Yesterday morning, John Carey and I took a short flight from Nairobi, Kenya to Bujumbura, Burundi, a tiny East African country that most people have never heard of. Many have heard of Rwanda, however, which shares a border with Burundi, and which has suffered under decades of tribal war between the Hutu and Tutsi tribes. The 1994 genocide, made famous in the West by the movie Hotel Rwanda, left at least 800,000 dead. Most were hacked to death by machetes. Those same two tribes, the Hutu and Tutsi, have also been engaged in conflict for decades in Burundi, where hundreds of thousands have lost their lives. There is now a tenuous peace, yet scars still run very deep. In the aftermath, hearts have become receptive to the gospel, which is the only hope.
Our primary contact in Burundi, Bienvenu Bizimana, is part Hutu and part Tutsi. Before today at the airport, we had never met face-to-face, but he and I have corresponded hundreds of times by email after we were introduced by a mutual friend about two years ago. Since then, Bienvenu, who speaks four languages, has helped us translate The Disciple-Making Minister into East African French (which is not the same as the French they speak in France) and Kirundi, Burundi’s national language. We ultimately printed 2,000 copies of the Kirundi TDMM in India and then shipped them to Burundi, because that was cheaper than printing them here. Bienvenu has distributed about 1,000 of those books so far to pastors all over the nation.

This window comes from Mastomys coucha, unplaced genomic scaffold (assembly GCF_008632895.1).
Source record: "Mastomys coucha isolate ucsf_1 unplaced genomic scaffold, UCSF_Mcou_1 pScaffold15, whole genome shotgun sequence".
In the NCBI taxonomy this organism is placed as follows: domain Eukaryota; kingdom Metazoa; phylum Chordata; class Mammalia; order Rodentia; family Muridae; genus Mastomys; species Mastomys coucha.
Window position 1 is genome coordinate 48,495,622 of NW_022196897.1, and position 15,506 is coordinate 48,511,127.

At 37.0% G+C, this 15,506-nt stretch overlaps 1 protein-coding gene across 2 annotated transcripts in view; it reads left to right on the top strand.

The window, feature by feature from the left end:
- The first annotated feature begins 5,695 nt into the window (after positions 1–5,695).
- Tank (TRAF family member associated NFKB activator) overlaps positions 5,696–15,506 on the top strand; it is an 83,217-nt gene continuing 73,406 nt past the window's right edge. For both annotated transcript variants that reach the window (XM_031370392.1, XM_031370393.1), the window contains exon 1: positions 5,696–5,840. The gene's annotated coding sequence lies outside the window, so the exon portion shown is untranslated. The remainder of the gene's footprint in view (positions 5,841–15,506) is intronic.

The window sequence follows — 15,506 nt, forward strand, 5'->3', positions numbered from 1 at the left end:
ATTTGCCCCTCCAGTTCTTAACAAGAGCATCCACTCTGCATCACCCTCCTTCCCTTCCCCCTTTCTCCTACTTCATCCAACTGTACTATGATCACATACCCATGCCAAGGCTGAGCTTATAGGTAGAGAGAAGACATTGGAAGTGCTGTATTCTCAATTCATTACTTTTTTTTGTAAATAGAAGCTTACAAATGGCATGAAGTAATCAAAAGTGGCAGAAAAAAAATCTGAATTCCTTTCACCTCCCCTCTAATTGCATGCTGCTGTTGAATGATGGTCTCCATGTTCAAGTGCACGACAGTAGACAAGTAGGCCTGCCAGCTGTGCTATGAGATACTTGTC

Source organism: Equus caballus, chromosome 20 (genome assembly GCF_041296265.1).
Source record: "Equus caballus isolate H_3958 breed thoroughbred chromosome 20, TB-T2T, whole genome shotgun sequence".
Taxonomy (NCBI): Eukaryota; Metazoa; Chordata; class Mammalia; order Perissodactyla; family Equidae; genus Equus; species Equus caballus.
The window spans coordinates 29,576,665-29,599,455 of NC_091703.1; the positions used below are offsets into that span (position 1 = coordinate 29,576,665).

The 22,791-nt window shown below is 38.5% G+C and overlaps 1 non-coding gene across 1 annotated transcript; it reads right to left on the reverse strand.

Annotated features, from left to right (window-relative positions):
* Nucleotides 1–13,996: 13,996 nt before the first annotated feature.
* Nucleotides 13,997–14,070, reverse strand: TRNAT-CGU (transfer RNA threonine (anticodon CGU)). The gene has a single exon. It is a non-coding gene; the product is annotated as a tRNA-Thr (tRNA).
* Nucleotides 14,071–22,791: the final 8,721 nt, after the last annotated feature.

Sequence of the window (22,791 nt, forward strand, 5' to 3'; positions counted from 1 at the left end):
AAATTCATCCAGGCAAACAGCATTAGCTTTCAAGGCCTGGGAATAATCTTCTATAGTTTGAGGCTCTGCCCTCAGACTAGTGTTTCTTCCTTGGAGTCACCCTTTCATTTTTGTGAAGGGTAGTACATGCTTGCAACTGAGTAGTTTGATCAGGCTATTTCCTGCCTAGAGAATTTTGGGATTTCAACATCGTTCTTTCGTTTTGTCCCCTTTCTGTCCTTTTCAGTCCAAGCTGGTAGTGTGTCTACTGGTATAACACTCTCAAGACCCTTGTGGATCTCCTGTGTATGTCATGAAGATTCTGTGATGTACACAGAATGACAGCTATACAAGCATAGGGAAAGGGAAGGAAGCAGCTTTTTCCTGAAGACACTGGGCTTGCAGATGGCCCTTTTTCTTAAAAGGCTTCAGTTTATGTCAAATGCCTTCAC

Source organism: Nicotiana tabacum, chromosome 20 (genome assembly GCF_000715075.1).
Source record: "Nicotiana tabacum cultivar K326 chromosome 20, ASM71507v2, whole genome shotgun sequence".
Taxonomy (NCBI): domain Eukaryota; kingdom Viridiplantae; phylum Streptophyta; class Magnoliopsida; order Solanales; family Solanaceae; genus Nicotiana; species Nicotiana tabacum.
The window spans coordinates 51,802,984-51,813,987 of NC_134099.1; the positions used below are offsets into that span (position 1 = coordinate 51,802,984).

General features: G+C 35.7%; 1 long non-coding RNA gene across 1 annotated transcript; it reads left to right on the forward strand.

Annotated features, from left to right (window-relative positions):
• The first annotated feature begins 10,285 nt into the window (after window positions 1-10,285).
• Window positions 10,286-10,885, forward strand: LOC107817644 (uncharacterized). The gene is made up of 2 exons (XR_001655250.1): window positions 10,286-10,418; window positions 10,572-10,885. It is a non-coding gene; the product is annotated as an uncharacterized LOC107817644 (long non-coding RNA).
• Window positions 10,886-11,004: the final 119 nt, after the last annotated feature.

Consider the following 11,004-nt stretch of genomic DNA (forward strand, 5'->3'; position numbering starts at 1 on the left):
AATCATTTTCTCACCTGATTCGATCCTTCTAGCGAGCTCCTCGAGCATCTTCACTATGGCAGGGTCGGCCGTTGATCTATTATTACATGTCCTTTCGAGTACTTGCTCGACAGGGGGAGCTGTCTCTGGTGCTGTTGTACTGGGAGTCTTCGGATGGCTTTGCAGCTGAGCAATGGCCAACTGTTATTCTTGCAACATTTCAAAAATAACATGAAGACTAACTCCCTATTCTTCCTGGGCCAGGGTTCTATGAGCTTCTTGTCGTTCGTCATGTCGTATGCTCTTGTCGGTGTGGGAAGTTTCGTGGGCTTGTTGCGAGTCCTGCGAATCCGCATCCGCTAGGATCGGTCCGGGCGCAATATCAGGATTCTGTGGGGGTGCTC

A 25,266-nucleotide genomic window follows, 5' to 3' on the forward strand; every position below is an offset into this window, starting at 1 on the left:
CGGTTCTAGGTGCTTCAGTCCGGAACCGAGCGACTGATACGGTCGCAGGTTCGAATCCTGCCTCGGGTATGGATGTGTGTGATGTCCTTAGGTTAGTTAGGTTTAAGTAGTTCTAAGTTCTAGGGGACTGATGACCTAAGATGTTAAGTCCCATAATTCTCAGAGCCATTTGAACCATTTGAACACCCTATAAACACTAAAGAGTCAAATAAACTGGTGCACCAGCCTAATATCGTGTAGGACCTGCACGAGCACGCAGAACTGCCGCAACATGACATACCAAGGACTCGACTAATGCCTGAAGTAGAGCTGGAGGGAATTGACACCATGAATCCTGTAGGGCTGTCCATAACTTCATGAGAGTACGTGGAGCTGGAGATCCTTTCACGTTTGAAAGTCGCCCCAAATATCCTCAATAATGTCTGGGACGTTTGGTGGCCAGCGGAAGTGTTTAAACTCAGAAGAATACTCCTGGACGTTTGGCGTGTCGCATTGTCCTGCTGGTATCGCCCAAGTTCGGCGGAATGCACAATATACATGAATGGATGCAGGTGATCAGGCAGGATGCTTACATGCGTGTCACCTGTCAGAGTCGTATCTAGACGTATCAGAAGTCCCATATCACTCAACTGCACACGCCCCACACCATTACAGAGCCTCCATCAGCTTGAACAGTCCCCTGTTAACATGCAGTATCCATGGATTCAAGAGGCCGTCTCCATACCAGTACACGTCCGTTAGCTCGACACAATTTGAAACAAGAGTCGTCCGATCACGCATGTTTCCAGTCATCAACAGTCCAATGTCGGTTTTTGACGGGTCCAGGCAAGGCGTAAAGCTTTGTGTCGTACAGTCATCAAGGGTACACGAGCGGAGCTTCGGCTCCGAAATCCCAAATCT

You would never know it from looking at him, but Bienvenu is about the closest thing to a modern apostle that I’ve met. He is an amazing soul winner, and has directly or indirectly planted about seven-hundred viable and continuing house churches in his nation over the past five years! He told John and myself a story about how, recently, a young man approached him on the street of Bujumbura and started witnessing to him. He let the young man talk for some time to test his gospel before revealing that he was already a believer himself. Then Bienvenu asked the young man how he had been saved. He told Bienvenu that a man by the name of Azoor had led him to the Lord. Bienvenu then told him that he is the one who had led Azoor to the Lord! That made that young man Bienvenu’s spiritual grandchild! Amazingly, Bienvenu’s spiritual lineage has now reached seven generations of believers!
After checking in to our $30-per-night hotel, we drove to the hospital in a rented car to see Bienvenu’s wife and new baby daughter who had just been born the day before. Emily, Bienvenu’s wife, had suffered some alarming complications late in her pregnancy that needed medical attention, which Heaven’s Family paid for by means our Critical Medical Needs Fund. So I was quite happy to learn that both mother and baby were doing well.
The hospital where we visited Emily and new baby Milcah is hard to describe. Emily and Milcah were lying in an old metal-framed bed that was fit only for a junkyard. The floor was rough concrete and paint was peeling from the walls. Burundi has the lowest per capita gross income in the world.